Denizens of the o’dark hours

I wish there were a term like “gloaming” for the early morning. Gloaming is twilight or dusk. I want a word for early in the morning, just as the east is starting to get a little bit light but before it’s really clearly day.

I run early in the morning. If I’m not out the door by 5, I’m running very late. Throughout my running years, that’s the time of day I like best for running. It starts out the day nicely and I don’t have to think all day about when I’m going to fit it in or whether I’ll still have the energy for it by the end of the day.

I like it because it’s early. It’s my time. Nobody else in my family is up by then (well, on good days, anyway) and I don’t have to worry about anyone else. It’s just me and my running. The other reason I like it, though, is because of the people who are also out at that hour.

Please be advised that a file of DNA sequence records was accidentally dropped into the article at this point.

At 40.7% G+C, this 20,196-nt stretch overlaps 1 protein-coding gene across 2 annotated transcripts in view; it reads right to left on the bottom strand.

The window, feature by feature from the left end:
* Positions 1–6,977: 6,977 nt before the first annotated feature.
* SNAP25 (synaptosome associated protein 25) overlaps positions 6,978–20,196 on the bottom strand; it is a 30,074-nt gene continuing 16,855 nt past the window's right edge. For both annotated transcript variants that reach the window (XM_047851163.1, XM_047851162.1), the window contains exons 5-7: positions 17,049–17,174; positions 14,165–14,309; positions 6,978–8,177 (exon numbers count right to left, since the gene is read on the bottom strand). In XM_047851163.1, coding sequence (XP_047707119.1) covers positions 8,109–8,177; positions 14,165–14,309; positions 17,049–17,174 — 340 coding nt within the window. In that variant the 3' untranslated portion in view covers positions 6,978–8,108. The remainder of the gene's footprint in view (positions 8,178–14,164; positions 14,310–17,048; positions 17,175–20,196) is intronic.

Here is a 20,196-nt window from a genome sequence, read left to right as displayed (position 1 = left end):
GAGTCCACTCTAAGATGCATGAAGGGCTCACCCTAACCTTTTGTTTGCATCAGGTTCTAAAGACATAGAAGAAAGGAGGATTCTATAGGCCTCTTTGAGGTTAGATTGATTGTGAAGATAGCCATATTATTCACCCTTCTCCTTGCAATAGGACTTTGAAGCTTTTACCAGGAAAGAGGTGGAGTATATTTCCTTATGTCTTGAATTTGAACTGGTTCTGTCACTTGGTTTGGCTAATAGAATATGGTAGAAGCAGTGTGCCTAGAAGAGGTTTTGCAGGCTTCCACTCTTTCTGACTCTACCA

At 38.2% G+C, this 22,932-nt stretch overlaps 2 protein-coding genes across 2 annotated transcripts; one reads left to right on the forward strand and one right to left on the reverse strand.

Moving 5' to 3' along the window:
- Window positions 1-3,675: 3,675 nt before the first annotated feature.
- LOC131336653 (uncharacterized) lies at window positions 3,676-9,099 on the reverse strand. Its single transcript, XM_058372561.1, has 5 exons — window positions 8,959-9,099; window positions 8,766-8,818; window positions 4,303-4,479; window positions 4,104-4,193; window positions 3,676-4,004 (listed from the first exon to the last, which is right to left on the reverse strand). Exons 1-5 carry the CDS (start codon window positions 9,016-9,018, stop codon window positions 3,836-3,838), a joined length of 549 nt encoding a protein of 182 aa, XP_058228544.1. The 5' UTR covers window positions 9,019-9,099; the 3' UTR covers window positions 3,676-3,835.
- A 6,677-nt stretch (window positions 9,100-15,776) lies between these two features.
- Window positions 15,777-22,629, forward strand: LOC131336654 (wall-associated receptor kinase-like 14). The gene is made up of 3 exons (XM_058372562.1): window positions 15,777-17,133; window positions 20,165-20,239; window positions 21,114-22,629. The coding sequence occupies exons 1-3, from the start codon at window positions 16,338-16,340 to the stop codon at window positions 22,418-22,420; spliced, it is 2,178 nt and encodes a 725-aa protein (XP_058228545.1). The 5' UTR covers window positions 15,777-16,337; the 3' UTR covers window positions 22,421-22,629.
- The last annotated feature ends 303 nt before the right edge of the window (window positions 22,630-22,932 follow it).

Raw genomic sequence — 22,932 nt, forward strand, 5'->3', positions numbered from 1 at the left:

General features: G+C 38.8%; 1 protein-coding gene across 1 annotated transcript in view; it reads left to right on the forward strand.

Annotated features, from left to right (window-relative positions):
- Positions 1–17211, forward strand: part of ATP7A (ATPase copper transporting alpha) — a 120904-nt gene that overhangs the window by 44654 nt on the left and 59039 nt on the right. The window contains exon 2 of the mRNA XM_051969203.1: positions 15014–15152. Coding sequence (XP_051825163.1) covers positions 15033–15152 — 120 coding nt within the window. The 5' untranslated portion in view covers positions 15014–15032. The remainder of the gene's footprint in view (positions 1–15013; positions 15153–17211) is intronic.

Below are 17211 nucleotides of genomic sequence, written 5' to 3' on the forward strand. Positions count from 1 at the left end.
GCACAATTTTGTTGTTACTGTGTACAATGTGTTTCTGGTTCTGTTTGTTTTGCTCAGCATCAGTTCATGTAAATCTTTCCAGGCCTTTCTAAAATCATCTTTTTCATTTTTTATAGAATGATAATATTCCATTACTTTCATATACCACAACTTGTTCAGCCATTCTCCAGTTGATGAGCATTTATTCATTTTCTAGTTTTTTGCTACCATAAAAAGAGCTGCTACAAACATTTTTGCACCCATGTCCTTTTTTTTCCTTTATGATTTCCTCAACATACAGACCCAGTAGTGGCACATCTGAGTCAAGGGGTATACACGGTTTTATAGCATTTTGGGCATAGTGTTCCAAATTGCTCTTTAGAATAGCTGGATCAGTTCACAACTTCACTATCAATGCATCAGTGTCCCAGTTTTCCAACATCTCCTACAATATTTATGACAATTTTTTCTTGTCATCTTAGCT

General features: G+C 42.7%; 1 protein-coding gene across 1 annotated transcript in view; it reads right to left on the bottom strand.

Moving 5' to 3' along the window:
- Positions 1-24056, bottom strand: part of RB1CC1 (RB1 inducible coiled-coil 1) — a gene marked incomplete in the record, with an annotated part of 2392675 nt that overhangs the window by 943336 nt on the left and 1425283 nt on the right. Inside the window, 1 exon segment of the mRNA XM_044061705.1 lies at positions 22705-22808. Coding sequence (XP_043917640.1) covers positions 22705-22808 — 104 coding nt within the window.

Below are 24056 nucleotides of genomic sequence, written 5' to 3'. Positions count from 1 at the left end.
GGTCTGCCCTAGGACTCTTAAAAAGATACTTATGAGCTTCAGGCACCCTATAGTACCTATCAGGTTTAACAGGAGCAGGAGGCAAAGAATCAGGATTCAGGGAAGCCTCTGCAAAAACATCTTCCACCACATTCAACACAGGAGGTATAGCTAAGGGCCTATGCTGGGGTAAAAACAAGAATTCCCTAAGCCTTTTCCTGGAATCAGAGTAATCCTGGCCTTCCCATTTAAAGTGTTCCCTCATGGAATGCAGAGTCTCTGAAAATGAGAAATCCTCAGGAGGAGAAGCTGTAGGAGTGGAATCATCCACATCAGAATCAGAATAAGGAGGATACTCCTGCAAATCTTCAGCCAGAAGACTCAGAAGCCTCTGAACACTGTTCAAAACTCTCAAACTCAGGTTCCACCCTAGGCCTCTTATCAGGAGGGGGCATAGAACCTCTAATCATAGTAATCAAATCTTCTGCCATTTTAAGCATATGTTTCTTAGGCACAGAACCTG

I haven’t met anyone first thing in the morning who is clearly unhappy. I say good morning and they say it back. Some of them also carry on brief conversations with me, always (so far!) positive. During the day, in the bright sun, I’ve said hello to people and gotten sworn at, but in that delicate time between full dark and sunrise, it almost feels like everyone has put the bad part of the day on hold for a little while. The sun isn’t anything more than a suggestion in the sky yet and the day, for those of us out walking, running, or biking, is full of promise and possibility.

My mornings are better for running. I am happier for these brief interactions with people who are simply out and moving, maybe going to work, maybe getting some exercise. I can often hear the smile in someone’s voice as they respond to my greeting. I hope they can hear the smile in my voice, too.

The denizens of the time before dawn are, by and large, good people. I like that.